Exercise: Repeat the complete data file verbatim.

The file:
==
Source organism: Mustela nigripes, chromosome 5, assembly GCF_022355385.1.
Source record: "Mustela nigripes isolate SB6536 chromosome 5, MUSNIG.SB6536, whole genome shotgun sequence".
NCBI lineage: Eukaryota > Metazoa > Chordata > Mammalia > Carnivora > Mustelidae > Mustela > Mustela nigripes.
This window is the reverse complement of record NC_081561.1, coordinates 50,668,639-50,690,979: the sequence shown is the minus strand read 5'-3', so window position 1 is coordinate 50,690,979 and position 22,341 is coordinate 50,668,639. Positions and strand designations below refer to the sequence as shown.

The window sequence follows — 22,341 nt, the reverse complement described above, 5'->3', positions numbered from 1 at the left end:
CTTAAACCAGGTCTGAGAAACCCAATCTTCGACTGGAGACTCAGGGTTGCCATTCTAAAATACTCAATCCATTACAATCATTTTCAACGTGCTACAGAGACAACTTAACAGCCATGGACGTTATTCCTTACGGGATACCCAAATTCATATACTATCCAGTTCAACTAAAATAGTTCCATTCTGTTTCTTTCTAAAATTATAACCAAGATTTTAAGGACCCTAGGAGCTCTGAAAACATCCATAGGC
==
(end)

Source organism: Mustela nigripes, chromosome 5, assembly GCF_022355385.1.
Source record: "Mustela nigripes isolate SB6536 chromosome 5, MUSNIG.SB6536, whole genome shotgun sequence".
NCBI lineage: Eukaryota > Metazoa > Chordata > Mammalia > Carnivora > Mustelidae > Mustela > Mustela nigripes.
This window is the reverse complement of record NC_081561.1, coordinates 50,668,639-50,690,979: the sequence shown is the minus strand read 5'-3', so window position 1 is coordinate 50,690,979 and position 22,341 is coordinate 50,668,639. Positions and strand designations below refer to the sequence as shown.

The window sequence follows — 22,341 nt, the reverse complement described above, 5'->3', positions numbered from 1 at the left end:
CTTAAACCAGGTCTGAGAAACCCAATCTTCGACTGGAGACTCAGGGTTGCCATTCTAAAATACTCAATCCATTACAATCATTTTCAACGTGCTACAGAGACAACTTAACAGCCATGGACGTTATTCCTTACGGGATACCCAAATTCATATACTATCCAGTTCAACTAAAATAGTTCCATTCTGTTTCTTTCTAAAATTATAACCAAGATTTTAAGGACCCTAGGAGCTCTGAAAACATCCATAGGC